Thursday 19 September 2019

China's troop movements raise tension in Hong Kong

Presence: Troops by a row of army vehicles at the Shek Kong military base of People’s Liberation Army in New Territories, Hong Kong. Photo: Reuters
Presence: Troops by a row of army vehicles at the Shek Kong military base of People’s Liberation Army in New Territories, Hong Kong. Photo: Reuters

Sophia Yan

China sent a new batch of troops into Hong Kong yesterday (Thursday) as anti-government protesters planned to hold yet another citywide march and mass demonstrations.

Chinese state media released images and video footage of a convoy of armoured carriers and a ship entering Hong Kong before dawn, saying the military had completed a "routine annual rotation" of its air, land and maritime forces.

While People's Liberation Army (PLA) troops have been rotated to Hong Kong around this time in previous years, yesterday's move comes amid the former British colony's biggest political crisis since being returned to Beijing in 1997, as pro-democracy protests entered their fourth month.

"I don't believe that, given the sensitive timing that we have right now, that this is anything routine," Dennis Kwok, a pro-democracy politician, told public broadcaster RTHK.

"I believe it's a deliberate posture on the part of the PLA to tell, or warn, the Hong Kong people that they [the troops] may be deployed."

The Chinese statement about rotating troops in the previous two years also said that the number of soldiers in Hong Kong "was maintained without change", though that was not stated in this year's Beijing announcement.

The new soldiers were moved into Hong Kong as police banned protesters from holding another large march through city streets tomorrow, though organisers plan to appeal.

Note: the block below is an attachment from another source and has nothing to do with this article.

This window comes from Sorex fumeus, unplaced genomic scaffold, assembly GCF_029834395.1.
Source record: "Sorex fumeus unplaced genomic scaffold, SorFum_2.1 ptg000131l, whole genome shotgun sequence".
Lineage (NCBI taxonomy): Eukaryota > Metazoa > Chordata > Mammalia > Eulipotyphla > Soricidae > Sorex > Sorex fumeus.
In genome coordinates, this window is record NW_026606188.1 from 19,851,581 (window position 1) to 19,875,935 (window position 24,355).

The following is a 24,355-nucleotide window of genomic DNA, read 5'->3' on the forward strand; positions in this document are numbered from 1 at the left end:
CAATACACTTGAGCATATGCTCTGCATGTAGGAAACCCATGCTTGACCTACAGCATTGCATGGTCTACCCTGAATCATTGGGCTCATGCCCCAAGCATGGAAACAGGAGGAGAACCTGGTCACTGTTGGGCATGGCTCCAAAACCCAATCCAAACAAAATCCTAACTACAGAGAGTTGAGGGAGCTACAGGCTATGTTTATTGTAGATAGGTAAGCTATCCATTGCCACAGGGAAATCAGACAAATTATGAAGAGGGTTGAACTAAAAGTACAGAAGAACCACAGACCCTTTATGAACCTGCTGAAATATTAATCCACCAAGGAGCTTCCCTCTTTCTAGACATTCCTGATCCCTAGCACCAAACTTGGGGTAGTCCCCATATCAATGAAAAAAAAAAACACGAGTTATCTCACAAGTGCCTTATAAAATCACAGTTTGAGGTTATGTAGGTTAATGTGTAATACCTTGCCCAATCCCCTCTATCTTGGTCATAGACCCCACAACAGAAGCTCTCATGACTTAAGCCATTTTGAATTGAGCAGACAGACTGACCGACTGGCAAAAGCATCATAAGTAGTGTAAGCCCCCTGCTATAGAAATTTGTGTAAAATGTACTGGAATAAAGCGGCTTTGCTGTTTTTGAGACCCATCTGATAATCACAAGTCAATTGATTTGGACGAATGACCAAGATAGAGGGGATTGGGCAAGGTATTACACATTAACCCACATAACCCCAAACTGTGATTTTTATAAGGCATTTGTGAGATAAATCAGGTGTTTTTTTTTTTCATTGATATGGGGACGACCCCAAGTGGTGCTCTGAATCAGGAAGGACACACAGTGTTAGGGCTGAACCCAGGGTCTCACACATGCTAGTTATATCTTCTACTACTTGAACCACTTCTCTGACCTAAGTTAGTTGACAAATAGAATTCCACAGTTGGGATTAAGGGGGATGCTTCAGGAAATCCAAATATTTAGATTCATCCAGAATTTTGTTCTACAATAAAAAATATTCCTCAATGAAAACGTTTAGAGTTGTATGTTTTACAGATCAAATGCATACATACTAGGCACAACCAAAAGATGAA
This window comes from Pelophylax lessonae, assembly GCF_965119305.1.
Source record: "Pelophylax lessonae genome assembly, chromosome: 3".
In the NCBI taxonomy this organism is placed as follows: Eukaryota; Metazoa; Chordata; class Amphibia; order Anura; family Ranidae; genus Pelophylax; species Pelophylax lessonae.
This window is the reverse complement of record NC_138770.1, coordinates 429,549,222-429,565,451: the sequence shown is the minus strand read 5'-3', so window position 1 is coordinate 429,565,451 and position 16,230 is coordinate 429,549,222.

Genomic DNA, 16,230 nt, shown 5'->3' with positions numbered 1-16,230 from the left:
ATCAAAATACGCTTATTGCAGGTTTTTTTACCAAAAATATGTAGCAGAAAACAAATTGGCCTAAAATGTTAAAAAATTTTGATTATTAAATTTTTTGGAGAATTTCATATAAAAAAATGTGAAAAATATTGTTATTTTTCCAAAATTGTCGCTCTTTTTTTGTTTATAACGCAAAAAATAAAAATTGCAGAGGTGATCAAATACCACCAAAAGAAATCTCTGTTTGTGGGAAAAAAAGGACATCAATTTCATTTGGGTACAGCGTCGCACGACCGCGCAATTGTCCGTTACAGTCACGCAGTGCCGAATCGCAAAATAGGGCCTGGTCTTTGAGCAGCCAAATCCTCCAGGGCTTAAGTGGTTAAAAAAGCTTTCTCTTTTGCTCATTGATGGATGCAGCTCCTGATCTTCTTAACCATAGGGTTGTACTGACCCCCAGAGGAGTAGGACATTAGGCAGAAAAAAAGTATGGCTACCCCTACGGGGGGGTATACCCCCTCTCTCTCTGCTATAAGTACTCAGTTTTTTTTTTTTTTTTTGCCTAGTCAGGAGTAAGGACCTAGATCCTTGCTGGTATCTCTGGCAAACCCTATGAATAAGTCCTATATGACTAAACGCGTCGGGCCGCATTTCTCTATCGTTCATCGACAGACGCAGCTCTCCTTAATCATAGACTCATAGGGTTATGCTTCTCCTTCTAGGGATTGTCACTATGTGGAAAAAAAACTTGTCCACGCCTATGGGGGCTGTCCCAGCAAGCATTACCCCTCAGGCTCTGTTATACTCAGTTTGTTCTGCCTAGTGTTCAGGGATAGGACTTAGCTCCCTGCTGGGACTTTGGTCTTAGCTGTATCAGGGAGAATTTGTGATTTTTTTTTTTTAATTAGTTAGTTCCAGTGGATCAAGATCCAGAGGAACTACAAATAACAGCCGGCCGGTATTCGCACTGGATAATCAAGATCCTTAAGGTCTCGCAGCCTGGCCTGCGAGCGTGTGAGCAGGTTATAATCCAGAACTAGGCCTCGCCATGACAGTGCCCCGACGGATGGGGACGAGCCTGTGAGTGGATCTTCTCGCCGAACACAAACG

Protesters first took to the streets in early June against an extradition proposal that would have sent suspects to face trial in mainland China.

Although city leaders eventually suspended the bill, protesters have continued to call for its formal withdrawal to prevent it from being tabled and passed quickly in the future.

The marchers' demands have since expanded to include an independent inquiry into policing of the protests, direct leadership elections, and the resignation of Carrie Lam, the Hong Kong chief executive. The police's forceful tactics have further enraged protesters, with one woman becoming a leading figure in denouncing police brutality after her eye was injured, allegedly by a police beanbag round.

City leaders have "opened the door for the Hong Kong police force to descend from a ... disciplined service that was supposed to uphold the rule of law and protect lives into a gang of criminals", she said in a video released yesterday, her first public statement since her injury.

As the unrest continues and clashes become increasingly violent, worries over military intervention by Beijing have grown.

The Chinese Communist Party is likely keen to restore order and avoid being embarrassed by a public challenge to its authority before October 1, when the country will celebrate the 70th anniversary of the founding of the People's Republic of China.

The PLA is estimated to maintain a garrison of 8,000 to 10,000 troops in Hong Kong at any one time, along with a naval squadron and a helicopter regiment, some based in former British Army barracks, with more troops stationed in a neighbouring city.

Trucks full of white-gloved PLA soldiers rolled into Hong Kong within hours of the 1997 handover of power, raising questions about their role.

They stage frequent drills but have seldom since been seen outside their bases. Yesterday, witnesses reported more activity in and around the PLA's Shek Kong military base in the rural New Territories than has been apparent in recent months.

Beijing has accused the United States and Britain of interfering in its affairs in Hong Kong, and sent clear warnings that forceful intervention is possible.

Hundreds of People's Armed Police this month conducted exercises at a sports stadium in Shenzhen, which borders Hong Kong, a day after the US State Department said it was "deeply concerned" about their movements.

Chinese defence ministry spokesman Ren Guoqiang told a news briefing that the timing of the troop rotation was similar to that of previous years to "meet the demands of defending Hong Kong".

Mr Ren said the garrison troops would fulfill their obligation of defending Hong Kong according to the law and would follow the orders of the Communist Party. (© Daily Telegraph, London and agencies)

Telegraph.co.uk

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